I find the terminology here unintuitive. the thing being declared is when using this multiclass is a command-line option, so I feel like the word "option" should refer to -fuse-jump-tables, and NoUseJumpTables is a storage location / keypath for the option. In that case, -fuse-jump-tables is enabled by default, can be disabled by -fno-use-jump-tables, and this default state is stored in NoUseJumpTables with the value false.

264–265

I'm finding the suggested rename a bit confusing; per my inline comment above, this seems like it should be OptOut...FFlag, since (per my terminology) the command-line option -fuse-jump-tables is enabled by default.

268

Should the new OptOutPositiveFFlag have disablers as well?

dexonsmith requested changes to this revision.Nov 30 2020, 5:14 PM
This revision now requires changes to proceed.Nov 30 2020, 5:14 PM
jansvoboda11 added a comment.EditedDec 1 2020, 6:00 AM

I wanted to defer the resolution of the todos after all existing patches (https://reviews.llvm.org/search/query/wPZcRaH7zHgu/#R) are upstreamed to avoid conflicts when rebasing and refactoring. Looking at the patches more closely, only two of them seem to be dealing with boolean flags, so we might as well come up with the right naming convention and put it in a prep patch. Below are my notes and though process.

The naming convention used upstream works like this:

+-----------------------------------+-------------+
|        Keypath value with:        |             |
+-----------+-----------+-----------+  Multiclass |
|     ''    |  '-foo'   | '-no-foo' |             |
+-----------+-----------+-----------+-------------+
|   false   |   false   |   true    | OptOutFFlag |
|   false   |   true    |   false   | OptInFFlag  |
|   true    |   false   |   true    |             |
|   true    |   true    |   false   |             |
+-----------+-----------+-----------+-------------+

To decide what multiclass to use, you ask:

  • Both Opt{Out,In}FFlag multiclasses default the keypath to false. What command-line flag makes it possible to change the default value of the keypath?
    • OptIn = -ffoo
    • OptOut = -fno-foo

This patch currently works like so:

+-----------------------------------+---------------------+
|        Keypath value with:        |                     |
+-----------+-----------+-----------+      Multiclass     |
|     ''    |  '-foo'   | '-no-foo' |                     |
+-----------+-----------+-----------+---------------------+
|   false   |   false   |   true    | OptInNegativeFFlag  |
|   false   |   true    |   false   | OptInPositiveFFlag  |
|   true    |   false   |   true    | OptOutNegativeFFlag |
|   true    |   true    |   false   | OptOutPositiveFFlag |
+-----------+-----------+-----------+---------------------+

To decide what multiclass to use, you'd ask two questions:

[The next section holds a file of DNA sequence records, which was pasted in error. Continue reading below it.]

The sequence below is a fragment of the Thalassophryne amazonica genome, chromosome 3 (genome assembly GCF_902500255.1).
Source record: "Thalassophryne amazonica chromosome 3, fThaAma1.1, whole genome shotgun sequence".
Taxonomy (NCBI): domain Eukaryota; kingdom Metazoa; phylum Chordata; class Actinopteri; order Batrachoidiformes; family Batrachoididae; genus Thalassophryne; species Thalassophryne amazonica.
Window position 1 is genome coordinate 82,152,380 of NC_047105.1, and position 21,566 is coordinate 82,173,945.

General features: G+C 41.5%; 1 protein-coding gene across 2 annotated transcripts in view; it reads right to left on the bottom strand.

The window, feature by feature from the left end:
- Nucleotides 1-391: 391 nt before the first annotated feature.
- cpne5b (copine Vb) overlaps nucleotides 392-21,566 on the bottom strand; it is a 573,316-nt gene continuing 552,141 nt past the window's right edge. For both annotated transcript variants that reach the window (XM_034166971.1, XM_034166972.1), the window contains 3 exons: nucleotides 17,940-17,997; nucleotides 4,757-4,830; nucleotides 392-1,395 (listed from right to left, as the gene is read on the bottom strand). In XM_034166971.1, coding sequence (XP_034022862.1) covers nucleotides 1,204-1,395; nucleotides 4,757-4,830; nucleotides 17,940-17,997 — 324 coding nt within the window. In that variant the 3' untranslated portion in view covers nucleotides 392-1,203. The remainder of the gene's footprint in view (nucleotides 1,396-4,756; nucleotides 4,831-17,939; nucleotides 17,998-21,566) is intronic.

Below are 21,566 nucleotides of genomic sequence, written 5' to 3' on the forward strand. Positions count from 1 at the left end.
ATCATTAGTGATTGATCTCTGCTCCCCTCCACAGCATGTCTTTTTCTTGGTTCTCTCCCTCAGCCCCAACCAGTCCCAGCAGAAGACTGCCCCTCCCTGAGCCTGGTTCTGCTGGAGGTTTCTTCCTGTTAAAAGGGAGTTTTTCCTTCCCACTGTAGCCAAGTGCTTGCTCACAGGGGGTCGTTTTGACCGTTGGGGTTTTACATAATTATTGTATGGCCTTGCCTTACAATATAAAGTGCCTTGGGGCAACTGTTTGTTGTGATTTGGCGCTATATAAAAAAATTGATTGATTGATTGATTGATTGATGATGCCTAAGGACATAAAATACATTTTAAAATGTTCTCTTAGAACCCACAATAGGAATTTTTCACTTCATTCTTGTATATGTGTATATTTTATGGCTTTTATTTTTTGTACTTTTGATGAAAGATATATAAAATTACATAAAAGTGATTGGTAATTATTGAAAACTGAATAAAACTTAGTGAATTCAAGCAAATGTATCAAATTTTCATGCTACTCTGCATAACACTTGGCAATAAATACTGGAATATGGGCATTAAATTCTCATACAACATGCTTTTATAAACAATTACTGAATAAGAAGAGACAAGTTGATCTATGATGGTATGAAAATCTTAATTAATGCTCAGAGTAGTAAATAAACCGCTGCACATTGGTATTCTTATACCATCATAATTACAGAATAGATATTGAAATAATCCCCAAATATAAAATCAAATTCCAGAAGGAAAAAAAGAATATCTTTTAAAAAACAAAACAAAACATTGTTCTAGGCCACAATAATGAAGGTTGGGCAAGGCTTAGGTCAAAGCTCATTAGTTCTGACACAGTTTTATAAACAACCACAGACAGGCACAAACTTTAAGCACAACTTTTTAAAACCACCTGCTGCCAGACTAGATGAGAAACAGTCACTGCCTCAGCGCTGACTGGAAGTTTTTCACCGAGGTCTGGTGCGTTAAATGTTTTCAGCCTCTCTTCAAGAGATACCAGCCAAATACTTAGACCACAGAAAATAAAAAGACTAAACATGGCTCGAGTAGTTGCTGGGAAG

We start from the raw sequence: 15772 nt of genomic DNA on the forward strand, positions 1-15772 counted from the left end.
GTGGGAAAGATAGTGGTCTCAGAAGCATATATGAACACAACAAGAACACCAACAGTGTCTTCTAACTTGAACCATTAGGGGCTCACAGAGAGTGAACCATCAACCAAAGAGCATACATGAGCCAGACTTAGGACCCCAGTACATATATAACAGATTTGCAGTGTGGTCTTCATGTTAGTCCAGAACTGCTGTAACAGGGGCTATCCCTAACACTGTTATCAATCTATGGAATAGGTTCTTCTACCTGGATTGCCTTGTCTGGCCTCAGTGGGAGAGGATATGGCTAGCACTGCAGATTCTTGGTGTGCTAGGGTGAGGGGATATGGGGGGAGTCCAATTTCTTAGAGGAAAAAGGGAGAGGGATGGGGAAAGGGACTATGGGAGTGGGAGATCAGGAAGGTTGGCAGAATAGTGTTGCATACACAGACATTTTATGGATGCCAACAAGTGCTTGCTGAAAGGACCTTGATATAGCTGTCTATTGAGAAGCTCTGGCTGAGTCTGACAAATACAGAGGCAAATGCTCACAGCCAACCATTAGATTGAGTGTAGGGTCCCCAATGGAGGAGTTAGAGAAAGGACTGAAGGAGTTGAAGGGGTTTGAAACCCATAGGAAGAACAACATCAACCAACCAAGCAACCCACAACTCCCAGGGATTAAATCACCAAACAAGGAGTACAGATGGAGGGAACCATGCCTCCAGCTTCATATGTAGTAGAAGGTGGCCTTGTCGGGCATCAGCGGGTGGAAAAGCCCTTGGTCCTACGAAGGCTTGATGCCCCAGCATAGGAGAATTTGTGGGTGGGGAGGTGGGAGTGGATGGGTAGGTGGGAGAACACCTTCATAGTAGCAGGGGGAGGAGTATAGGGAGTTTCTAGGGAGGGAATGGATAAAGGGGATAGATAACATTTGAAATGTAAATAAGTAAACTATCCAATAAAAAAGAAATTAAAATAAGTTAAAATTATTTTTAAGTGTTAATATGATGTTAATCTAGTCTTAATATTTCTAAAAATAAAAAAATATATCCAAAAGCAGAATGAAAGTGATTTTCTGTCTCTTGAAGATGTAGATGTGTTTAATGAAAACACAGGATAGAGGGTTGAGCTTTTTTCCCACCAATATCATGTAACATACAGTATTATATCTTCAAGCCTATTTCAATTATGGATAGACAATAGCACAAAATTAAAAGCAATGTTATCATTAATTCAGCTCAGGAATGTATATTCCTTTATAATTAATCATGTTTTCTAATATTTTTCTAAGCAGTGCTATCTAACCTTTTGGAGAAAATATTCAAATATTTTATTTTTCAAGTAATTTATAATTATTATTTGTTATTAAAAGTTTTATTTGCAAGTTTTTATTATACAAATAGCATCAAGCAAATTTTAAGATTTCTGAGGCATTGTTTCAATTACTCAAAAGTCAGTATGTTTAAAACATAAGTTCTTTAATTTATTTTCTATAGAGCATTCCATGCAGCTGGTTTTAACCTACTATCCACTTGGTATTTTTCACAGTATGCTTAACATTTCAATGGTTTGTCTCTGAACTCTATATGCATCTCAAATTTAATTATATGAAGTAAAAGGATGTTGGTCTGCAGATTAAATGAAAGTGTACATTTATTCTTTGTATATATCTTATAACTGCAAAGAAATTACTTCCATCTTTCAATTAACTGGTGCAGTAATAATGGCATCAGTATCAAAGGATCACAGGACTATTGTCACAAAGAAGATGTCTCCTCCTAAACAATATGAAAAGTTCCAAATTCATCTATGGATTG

• What is the semantics of the keypath?
    • Positive = positive, e.g. DoThis
    • Negative = negative, e.g. NoDoThis
  • What is the default value?
    • OptIn = keypath defaults to false; it can be set to true with -ffoo if it has positive semantics, or with -fno-foo if it has negative semantics
    • OptOut = keypath defaults to true; it can be set to false with -fno-foo if it has positive semantics, or with -ffoo if it has negative semantics

I agree the axes and their naming is confusing. So how to make the behavior and usage clearer?

I think it's necessary to drop the assumption that exactly one of the flags is available in -cc1. Some of the record pairs I've marked with a todo don't conform to this scheme (e.g. f[no_]sanitize_address_use_after_scope) but it would still be nice to tie them together via a multiclass. I think it would now make sense to drop the Opt{In,Out} wording.

I think the simplest way to think about this is to encode these properties:

  • What is the keypath default? Is it true or false?
  • Which flag is used to invert the default keypath value? Is it -ffoo or -fno-foo?

How about something like this?

+-----------------------------------+----------------------------------------------------------+
|        Keypath value with:        |                                                          |
+-----------+-----------+-----------+                         Multiclass                       |
|     ''    |  '-foo'   | '-no-foo' |                                                          |
+-----------+-----------+-----------+----------------------------------------------------------+
|   false   |   false   |   true    | BoolOption<DefaultsToFalse, InvertedByNegativeFlag, ...> |
|   false   |   true    |   false   | BoolOption<DefaultsToFalse, InvertedByPositiveFlag, ...> |
|   true    |   false   |   true    | BoolOption<DefaultsToTrue, InvertedByPositiveFlag, ...>  |
|   true    |   true    |   false   | BoolOption<DefaultsToTrue, InvertedByNegativeFlag, ...>  |
+-----------+-----------+-----------+----------------------------------------------------------+